Egg in a jar. West Bridge just opened in Kendall Square in May, and already the restaurant has become synonymous with the dish. Chef and co-owner Matthew Gaudet layers together rich potato puree, hen-of-the-woods mushrooms, slow-cooked duck eggs, and crisp duck skin in a jar.
“The best way to eat it,” explains a server in a red chambray button-down and black apron, “is to mix it all together so you get a taste of everything at once.” This explanation is delivered whenever the dish is ordered, yet the servers manage to seem excited about it each time. They are right to be. And there is reason for the repetition.
Because any restaurant worth its salt can put together a delicious plate: nicely cooked protein, filling starch, pretty garnish, maybe even a vegetable or two. Each element tastes good. Their flavors don’t clash. But they remain separate. Duck could go with the mashed potatoes and green beans as easily as lamb does.
It takes a great restaurant — and a very talented team in the kitchen — to deliver unity, consistently. At West Bridge, dishes offer satisfaction through synthesis. And that egg in a jar, as wonderful as it is, is just the beginning.
Thick, meaty slices of cauliflower grilled on a plancha and crisp, delicate slices of raw florets are tossed with tart verjus grapes, silky bone marrow, spicy harissa, and tangy, round sherry vinaigrette. Each bite is slightly different, but the best bite is a sum of the parts.
Crispy pig’s head would inarguably be compelling on its own. Brined and braised, tender meat is gathered into a puck, breaded, and deep-fried. It is ridiculously delicious. But with bites of pickled rutabaga and mustard aioli, the richness is balanced, and thus the dish. Squint a bit and you’re almost in New Orleans; the flavors and textures evoke fried green tomatoes with remoulade, but the pig’s head takes you somewhere new.
Where duck confit would ordinarily be the star of the plate, it is happy to join the ensemble in a salad of red mustard greens, cress, and gooseberries. A grilled veal chop is so delicious a generally well-mannered patron picks up the bone to gnaw on, but it is the combination of the meat with bits of dried olive and almond touched with brown sugar, with chard laced with candied orange peel, that elevates it to one of the best dishes I’ve eaten in recent memory. Chefs often incorporate salty, pungent ingredients to deliver punch and punctuation; one rarely tastes a dish that uses restrained sweetness to the same effect.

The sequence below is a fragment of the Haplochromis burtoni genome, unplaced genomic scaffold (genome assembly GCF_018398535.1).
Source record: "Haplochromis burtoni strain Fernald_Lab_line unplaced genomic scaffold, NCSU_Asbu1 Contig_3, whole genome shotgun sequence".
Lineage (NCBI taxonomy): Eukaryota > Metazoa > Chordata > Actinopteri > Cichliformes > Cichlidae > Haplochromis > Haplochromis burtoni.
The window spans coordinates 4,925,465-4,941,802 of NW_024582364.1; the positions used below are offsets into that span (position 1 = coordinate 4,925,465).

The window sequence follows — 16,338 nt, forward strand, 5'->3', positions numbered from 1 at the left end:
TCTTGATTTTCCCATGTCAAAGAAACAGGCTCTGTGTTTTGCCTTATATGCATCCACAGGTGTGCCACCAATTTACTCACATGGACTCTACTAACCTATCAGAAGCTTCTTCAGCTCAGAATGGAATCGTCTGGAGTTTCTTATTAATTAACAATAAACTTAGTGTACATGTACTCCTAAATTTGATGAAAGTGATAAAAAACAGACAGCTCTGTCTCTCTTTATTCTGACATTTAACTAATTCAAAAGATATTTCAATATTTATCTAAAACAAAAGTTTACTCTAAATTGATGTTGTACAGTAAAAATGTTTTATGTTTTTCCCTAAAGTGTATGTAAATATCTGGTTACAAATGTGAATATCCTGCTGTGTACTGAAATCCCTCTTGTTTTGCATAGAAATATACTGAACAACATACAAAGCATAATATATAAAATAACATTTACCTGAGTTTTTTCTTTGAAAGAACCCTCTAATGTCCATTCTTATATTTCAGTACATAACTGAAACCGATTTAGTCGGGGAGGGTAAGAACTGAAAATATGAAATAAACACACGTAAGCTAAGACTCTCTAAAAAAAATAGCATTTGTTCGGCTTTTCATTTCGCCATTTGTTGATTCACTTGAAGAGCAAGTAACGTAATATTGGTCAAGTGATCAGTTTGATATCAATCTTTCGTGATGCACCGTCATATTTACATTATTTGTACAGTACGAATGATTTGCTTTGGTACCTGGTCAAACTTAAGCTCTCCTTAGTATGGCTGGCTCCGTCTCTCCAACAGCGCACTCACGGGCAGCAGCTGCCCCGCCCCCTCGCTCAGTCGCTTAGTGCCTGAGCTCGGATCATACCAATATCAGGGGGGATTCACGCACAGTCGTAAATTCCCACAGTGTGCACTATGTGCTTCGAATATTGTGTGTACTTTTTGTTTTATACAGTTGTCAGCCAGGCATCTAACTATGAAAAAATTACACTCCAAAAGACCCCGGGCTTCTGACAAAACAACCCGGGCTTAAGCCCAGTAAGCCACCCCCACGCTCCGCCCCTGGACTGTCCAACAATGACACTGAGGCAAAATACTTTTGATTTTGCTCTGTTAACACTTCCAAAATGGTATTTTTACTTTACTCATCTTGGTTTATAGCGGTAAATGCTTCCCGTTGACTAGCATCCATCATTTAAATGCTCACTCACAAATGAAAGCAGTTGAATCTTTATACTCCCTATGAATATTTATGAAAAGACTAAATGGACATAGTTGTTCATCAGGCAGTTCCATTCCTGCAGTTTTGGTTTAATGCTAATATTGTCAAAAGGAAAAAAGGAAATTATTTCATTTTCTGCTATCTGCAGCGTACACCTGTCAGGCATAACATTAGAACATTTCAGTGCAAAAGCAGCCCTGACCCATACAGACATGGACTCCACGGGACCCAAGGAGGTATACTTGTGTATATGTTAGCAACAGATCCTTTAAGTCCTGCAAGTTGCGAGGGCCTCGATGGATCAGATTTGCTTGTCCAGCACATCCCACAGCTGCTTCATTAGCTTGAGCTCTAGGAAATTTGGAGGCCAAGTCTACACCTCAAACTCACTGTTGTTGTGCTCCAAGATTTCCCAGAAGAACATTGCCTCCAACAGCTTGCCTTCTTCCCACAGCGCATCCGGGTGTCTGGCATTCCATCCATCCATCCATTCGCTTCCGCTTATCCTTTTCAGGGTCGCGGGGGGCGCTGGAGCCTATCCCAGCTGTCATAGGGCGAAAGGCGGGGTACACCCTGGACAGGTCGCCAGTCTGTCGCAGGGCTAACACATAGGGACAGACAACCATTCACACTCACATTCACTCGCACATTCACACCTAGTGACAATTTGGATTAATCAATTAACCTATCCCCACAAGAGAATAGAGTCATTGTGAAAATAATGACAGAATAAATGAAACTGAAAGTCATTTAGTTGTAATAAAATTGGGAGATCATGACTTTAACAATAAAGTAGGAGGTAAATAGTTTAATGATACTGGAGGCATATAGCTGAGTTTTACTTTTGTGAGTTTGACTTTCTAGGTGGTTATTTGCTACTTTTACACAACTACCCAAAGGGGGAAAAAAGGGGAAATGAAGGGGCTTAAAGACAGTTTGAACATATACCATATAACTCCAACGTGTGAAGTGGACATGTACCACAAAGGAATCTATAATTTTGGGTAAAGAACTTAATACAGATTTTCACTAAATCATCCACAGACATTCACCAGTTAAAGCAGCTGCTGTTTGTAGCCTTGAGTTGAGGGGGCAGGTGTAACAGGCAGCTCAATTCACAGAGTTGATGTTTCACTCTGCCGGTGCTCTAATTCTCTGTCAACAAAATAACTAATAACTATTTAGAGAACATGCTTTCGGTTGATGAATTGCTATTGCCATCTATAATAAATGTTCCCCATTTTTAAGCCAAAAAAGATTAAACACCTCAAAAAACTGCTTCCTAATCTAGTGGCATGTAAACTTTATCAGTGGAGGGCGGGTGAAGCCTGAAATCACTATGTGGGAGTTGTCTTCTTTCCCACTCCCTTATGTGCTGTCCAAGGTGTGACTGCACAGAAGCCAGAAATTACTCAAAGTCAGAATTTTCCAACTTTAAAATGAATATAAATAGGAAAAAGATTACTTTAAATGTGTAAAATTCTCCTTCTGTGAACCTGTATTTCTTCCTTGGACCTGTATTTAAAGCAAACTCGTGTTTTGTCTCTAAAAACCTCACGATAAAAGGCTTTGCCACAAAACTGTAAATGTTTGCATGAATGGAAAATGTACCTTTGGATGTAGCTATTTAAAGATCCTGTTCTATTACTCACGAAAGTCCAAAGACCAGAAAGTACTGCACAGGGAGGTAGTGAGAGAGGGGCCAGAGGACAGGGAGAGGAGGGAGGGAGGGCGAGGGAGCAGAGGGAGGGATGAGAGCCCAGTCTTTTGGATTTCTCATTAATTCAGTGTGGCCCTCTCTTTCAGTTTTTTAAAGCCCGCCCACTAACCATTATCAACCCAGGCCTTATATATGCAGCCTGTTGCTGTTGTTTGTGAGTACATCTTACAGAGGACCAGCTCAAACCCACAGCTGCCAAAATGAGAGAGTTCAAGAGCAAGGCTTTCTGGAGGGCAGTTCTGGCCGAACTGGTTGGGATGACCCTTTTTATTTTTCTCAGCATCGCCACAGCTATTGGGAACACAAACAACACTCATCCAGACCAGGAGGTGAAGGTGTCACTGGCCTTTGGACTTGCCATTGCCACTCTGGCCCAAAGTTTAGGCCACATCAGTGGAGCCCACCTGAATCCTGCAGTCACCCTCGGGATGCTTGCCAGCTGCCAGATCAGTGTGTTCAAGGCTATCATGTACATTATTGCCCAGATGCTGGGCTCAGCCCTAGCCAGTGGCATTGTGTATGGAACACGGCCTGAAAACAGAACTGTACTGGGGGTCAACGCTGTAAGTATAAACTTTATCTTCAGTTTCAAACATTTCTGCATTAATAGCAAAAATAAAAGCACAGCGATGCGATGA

The dish is rivaled by a piece of Arctic char that has been cooked with careful attention, with a crisp brioche crust and just the right amount of rareness at the very center. It is matched with tender artichokes and a complex, unexpected, bitter-sweet sauce of grapefruit juice reduced with basil, then reduced again and again. Like so many of West Bridge’s dishes, it feels light and clean.
Lamb shoulder is heartier, one of the restaurant’s large-format dishes — whole roast chicken, bone-in rib eye with confit potato — designed for sharing. The lamb is served in thick, juicy slices, but the dish wouldn’t be the dish without the accompanying eggplant-fig puree and goat cheese.
And food that can be a New England cliche in lesser hands shines here: Chowder is made from sunchokes, packed with Wellfleet clams and smoked pork shoulder; mussels get a funky lift from uni butter; calamari is cut into tender “noodles,” served with whelks, cockles, and cherry tomatoes. Gaudet, previously at Aquitaine and other local establishments such as Mistral and Brasserie Jo, spent the better part of a decade in New York, putting in real time at restaurants including Eleven Madison Park, Jean-Georges, and Aquavit. His experience shows in confidence, not cockiness.
Even dessert is about layering and harmony rather than simple sugar — witness what I am guessing is the restaurant’s best-loved dessert, a riff on s’mores. In a glass, chocolate panna cotta is topped with marshmallow fluff, then graham cracker crumbs, the flavors brought together by miso syrup.
On some visits, the fluff layer is too thick, throwing off the balance of sugar and salt. Springy little cider doughnuts served in a sack are more adorable than they are interesting, and bear no resemblance to what one thinks of as a cider doughnut. And vegetable- and grain-based small plates can be too plain, too Alice Waters earnest, in attempts to let the main ingredients shine — a flaw that fades into the background increasingly with each visit.Continued...